Sorry it took so long for me to reply Don, but I was unable to access my chow. Mine is the second type, but I think the flavor is fabulous!

                                        2. re: diablo

                                          I think fresh plum tomatoes make superior *quick-cooked* sauce. I wouldn't use them for long-cooked.

                                          1. re: Aromatherapy

                                            You are probably right, but I always make the long cooked sauces. Plus, most recpies for sauces that I have read using fresh toms call for removing the skins before proceeding with the recipe, and, as I've mentioned on many other posts on this site, I am inherently lazy :).

                                        3. Some random thoughts...

                                          I've grown San Marzano's for many years and have bought them canned for even more.
                                          IMO, my home growns are superior to any of the best DOP grown canned ones. I don't buy into the mantra that if their not grown in the volcanic soil of the Vesuvius area that they're inherently inferior. At least not in my personal observations and experience.

                                          I used to grow Early Girls like a lot of newbie gardners but quickly came to the realization that early they were but good girls? Uh, no. Bland girls would be more like it. Fourth of July's have more flavor and, moreover, produce throughout the entire growing season.

                                          Sweet 100's, Sweet Chelsea's and Sweet Millions are all very sweet, duh, and are the most popular cherry tomatoes in gardens across America but lost any space in mine after my first year of growing Gardner's Delight. They have, again IMO, more real tomato taste than any of them. Beside being a bit larger they also have a more modulated growth rate and over a longer season. They may also be my favorite tomato, period. But the down side of that is I never seem to be able to get enough of them, in any quantity, into the kitchen without devouring most of them enroute.

                                          As a lot of people have voiced further North on this post, Brandywine's are our favorite all-around tomatoes in the Summer kitchen.


                                          6 Replies
                                          1. re: Harp00n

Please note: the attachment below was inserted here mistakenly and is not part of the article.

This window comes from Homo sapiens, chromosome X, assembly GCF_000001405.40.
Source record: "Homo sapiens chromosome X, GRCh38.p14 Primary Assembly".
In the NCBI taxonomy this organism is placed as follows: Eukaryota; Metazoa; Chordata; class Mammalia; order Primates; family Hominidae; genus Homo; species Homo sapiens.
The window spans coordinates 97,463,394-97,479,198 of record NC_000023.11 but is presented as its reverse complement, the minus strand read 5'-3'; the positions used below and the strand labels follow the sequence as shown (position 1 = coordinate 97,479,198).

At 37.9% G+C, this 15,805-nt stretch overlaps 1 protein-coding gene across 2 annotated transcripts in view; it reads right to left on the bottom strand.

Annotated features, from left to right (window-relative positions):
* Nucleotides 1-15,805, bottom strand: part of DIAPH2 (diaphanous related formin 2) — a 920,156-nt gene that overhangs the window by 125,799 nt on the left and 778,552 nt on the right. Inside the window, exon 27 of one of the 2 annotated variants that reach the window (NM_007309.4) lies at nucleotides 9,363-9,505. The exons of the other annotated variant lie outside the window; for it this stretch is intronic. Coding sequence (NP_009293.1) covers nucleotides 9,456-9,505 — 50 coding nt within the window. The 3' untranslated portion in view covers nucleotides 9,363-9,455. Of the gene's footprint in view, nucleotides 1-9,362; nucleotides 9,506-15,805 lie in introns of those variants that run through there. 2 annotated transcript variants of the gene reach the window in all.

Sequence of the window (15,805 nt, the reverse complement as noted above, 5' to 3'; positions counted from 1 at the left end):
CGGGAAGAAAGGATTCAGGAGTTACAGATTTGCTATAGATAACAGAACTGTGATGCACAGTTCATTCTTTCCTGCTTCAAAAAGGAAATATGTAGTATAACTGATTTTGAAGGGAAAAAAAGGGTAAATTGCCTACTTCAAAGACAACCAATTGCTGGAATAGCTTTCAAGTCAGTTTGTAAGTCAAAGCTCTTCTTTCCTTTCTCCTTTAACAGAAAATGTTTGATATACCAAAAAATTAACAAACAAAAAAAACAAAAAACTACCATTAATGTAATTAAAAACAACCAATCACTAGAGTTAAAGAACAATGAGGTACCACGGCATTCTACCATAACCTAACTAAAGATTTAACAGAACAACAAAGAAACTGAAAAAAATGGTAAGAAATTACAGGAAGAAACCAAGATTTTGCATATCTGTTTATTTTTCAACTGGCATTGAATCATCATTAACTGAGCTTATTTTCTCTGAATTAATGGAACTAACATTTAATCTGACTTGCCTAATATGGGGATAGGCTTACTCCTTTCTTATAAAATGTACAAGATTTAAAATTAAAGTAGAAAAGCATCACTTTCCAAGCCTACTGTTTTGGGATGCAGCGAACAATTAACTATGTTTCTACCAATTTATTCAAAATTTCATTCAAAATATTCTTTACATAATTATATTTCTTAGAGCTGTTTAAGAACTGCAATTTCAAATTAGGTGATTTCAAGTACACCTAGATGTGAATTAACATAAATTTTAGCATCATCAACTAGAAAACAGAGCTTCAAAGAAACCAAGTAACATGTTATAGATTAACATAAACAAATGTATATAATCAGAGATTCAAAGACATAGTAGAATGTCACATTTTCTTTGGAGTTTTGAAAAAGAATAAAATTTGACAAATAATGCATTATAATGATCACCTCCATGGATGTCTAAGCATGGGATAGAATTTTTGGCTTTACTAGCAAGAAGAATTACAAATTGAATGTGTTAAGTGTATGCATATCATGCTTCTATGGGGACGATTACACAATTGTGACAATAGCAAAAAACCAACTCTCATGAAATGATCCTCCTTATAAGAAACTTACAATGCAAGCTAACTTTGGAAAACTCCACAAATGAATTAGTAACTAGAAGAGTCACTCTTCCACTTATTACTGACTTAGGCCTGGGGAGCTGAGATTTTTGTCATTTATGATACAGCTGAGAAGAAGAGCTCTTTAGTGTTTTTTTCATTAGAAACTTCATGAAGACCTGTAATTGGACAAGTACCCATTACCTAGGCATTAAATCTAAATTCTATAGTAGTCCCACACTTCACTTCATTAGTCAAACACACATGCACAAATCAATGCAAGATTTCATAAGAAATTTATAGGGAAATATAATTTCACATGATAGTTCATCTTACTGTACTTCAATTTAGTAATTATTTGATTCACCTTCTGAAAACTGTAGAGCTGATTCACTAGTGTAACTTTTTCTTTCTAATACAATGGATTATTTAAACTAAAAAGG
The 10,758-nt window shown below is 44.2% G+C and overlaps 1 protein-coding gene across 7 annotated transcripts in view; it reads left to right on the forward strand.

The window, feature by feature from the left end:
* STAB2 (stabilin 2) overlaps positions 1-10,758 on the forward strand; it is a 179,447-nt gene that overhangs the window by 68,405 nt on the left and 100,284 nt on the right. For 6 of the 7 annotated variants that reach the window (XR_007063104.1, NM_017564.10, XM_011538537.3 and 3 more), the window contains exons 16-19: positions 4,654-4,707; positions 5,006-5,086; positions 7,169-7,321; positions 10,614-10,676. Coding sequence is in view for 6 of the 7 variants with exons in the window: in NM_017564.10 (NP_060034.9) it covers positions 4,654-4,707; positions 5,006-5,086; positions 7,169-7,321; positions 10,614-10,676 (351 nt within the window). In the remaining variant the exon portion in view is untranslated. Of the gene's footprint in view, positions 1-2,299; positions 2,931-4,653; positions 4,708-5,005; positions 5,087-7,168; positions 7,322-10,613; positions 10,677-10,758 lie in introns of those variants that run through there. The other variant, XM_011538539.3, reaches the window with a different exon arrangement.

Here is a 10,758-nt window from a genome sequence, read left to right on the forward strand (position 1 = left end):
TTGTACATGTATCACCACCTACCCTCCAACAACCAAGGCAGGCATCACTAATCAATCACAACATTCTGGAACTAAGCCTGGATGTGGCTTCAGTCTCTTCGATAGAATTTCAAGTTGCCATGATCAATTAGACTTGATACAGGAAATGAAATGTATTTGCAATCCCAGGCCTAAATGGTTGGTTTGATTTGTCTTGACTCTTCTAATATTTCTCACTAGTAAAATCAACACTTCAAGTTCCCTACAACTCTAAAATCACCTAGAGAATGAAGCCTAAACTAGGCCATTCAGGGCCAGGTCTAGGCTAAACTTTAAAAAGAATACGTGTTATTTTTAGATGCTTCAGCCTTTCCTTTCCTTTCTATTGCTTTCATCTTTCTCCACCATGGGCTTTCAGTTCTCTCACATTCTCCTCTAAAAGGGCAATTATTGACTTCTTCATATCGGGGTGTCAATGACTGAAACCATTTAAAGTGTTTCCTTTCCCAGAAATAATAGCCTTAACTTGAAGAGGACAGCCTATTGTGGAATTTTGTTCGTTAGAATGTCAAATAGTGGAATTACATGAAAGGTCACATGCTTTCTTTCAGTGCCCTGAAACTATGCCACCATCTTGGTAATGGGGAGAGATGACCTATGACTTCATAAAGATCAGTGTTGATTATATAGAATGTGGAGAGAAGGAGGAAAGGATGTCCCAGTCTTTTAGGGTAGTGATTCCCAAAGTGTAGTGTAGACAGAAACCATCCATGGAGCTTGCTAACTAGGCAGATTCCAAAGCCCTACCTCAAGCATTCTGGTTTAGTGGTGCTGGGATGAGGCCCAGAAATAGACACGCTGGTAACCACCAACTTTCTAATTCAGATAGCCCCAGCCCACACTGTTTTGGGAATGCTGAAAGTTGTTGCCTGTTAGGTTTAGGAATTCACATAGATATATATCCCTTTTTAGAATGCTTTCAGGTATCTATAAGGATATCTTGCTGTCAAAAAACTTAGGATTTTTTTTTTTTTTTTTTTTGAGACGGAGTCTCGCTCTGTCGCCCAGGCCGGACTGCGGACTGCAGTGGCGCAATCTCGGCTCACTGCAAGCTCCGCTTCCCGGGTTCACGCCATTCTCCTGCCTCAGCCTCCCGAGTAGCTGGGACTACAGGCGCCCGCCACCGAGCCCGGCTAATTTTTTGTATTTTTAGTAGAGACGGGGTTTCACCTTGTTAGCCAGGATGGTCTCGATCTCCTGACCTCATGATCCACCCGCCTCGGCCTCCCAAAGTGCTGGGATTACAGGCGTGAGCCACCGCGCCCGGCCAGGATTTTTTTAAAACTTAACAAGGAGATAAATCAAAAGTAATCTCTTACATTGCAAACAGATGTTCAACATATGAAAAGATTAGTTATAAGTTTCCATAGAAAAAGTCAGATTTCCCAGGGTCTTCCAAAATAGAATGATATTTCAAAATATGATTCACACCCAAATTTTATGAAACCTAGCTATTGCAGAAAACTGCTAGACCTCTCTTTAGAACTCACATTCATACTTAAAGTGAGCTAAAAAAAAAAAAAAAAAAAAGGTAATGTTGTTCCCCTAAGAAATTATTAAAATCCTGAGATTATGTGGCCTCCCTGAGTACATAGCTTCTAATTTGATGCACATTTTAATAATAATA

Oops, I forgot to add my Gardner's Delight porn photo :-0)

                                            1. re: Harp00n

                                              harpoon, those are picture perfect!

                                              1. re: alkapal

                                                Thank you very much for the comment, alkapal.

                                              2. re: Harp00n

                                                My cherry tomatoes from 2006.

                                                1. re: Scargod

                                                  Yup, those are some beautiful babes as well.
                                                  We're just a couple of New Millenium males flashing pics of hot tomatoes.
                                                  With these, who needs any old Snap-on Tool calendars?


                                              3. re: Harp00n

                                                I suppose the Claypit Hill area might have some similarity to the terroir of certain areas of Vesuvius...No ?

                                              4. After running taste tests, my favorite is home-grown Early Girls. In the off-season, there's not much choice for fresh tomatoes but the green-picked store tomatoes (which I avoid for everything but hamburgers).

                                                For cooked dishes, canned tomatoes are as good as and probably better.

                                                1. hey Alkapal -

                                                  somehow missed this discussion!
                                                  As you know from other boards, I was very impressed with the black princes in the past summer.

                                                  I would like to learn more about beefsteaks and oxhearts (makes me sound very carnivorous!).

                                                  Earl of Edgecomb and Kellogg's Breakfast get rave reviews for yellow-orange varieties. Nice and meaty! I also read that radiator charlie's mortgage lifter is delicious.

                                                  Any recommendations of oxhearts? I just love that shape...

                                                  3 Replies
                                                  1. re: Gooseberry

                                                    I'm in Connecticut, just above New Haven. My black princes came all at once and then the plant basically died. I was left with many fruit on the vines and they were mostly ripe on the bottom and still green on top. They were pear shaped buy slightly smaller. I was not impressed with the flavor. Is this not normal? They were quite dark on the lower half... This is the first time I have tried them.

                                                    1. re: Scargod

                                                      Hi Scargod, I often wonder when it comes to growing your own tomatoes how much of a difference different seed sources make. For example, your black princes sound nothing like my black princes, which were round and big, and dark on the top half! Mine also was incredibly hardy, surviving into the middle of winter, still cheerfully bearing fruit. I wonder if we put one of my tomatoes and your tomatoes side by side and tasted them, would they even seem related? A generation is a short time period for a tomato, after all, and perhaps they are both descendants of the same original fruit, but natural (and human) selection has changed their characteristics the further down the family tree they got. Which makes me wonder how useful it is for me to say - try black prince! if you might be trying a very different tomato from the one I envisaged.